One of the leaders, senior VP of Getty Images John Lapham, said his photo sharing company faces challenges with copyright infringement.  He also said that Getty Images has technology that allows them to pursue pirated content [source].

It’s no secret that Getty sues companies and some individuals for copyright infringement. It’s public record.  Paying proper attribution to original authors is not only the right thing to do, it may save you and your company from getting embroiled by litigation.

In Summary: Two Choices

  1. The cheap and hard way, in which you scour the scant commons for free stock photos without ever finding that perfect picture. You’re also subject to certain restrictions.
  2. The paid and easy way, in which you have access to millions of quality images that depict exactly what you mean. You work with photo agencies, not against them.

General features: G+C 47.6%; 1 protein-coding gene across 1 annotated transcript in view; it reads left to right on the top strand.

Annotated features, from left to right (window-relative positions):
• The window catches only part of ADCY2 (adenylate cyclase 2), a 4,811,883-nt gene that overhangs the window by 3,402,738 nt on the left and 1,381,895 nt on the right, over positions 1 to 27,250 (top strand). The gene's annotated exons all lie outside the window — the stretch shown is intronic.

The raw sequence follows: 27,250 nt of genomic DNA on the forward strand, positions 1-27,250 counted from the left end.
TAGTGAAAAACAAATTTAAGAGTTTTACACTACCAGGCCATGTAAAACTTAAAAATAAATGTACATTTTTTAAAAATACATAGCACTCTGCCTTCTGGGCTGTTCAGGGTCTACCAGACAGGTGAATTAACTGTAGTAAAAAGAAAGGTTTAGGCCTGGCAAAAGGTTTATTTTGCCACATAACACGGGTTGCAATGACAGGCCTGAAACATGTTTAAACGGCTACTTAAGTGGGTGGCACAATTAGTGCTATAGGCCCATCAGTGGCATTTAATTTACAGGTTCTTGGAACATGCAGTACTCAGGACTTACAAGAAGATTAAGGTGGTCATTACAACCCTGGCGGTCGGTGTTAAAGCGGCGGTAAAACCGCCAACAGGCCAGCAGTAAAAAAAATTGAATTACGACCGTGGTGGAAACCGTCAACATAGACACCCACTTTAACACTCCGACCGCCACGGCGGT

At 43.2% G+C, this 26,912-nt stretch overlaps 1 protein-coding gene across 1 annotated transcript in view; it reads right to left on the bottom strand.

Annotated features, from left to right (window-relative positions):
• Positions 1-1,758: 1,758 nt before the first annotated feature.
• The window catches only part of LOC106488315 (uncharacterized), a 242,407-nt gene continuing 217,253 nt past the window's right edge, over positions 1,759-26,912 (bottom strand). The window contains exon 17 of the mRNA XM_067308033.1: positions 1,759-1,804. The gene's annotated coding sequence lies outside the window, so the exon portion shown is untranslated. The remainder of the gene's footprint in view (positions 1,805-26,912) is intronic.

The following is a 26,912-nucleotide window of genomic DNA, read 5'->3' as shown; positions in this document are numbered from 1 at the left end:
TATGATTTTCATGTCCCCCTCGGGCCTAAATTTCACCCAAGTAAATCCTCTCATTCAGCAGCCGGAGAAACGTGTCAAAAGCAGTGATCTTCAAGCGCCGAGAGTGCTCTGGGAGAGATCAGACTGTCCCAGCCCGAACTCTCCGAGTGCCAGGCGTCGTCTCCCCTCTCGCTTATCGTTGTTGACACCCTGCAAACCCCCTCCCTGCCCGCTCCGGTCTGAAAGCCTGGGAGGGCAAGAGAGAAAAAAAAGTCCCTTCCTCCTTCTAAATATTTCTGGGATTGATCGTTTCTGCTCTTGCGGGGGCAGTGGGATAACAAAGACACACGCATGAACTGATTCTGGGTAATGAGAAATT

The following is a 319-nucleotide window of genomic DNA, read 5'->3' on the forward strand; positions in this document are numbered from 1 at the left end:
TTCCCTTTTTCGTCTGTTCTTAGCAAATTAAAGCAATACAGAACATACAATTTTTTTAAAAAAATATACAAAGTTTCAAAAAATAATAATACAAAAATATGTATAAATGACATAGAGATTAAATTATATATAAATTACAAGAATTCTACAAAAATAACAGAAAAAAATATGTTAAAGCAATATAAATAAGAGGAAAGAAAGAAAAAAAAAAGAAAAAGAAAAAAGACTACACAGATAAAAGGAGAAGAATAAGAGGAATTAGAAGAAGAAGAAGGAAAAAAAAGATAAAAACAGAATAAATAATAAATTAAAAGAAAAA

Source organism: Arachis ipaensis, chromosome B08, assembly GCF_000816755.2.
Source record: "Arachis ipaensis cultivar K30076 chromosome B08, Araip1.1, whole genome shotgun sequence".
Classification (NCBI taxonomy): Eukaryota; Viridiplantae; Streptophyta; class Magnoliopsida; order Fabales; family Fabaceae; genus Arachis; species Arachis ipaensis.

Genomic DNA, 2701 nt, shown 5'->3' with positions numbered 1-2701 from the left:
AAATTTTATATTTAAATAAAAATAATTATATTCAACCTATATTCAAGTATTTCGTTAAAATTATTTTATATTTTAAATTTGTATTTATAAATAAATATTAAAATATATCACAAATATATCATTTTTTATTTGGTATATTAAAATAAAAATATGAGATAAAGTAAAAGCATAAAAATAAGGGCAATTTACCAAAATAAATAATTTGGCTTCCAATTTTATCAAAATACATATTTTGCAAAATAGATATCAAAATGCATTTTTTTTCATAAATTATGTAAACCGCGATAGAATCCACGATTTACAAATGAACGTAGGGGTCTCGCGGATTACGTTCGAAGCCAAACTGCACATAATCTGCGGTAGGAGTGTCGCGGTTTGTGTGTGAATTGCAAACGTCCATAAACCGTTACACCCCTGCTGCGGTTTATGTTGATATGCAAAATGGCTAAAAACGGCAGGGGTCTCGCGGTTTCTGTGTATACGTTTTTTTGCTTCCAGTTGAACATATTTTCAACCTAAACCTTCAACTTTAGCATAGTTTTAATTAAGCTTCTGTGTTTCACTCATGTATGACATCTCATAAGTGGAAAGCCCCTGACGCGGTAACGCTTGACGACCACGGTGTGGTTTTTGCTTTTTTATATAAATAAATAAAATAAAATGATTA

For their awesome selection, competitive price and ability to help you get your job done the easy way, I tip my hat to Shutterstock.



Devin Harper

Devin Harper

Director of Outreach
Devin Harper is the Director of Outreach at Nifty Marketing, a local SEO agency. PR and link outreach is his bread and butter. When he's... Read Full Bio
Devin Harper
Devin Harper
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  • Daniel Heywood

    Hi Devin,

    I know what you mean 2 hours can go by without finding a decent copyright free image.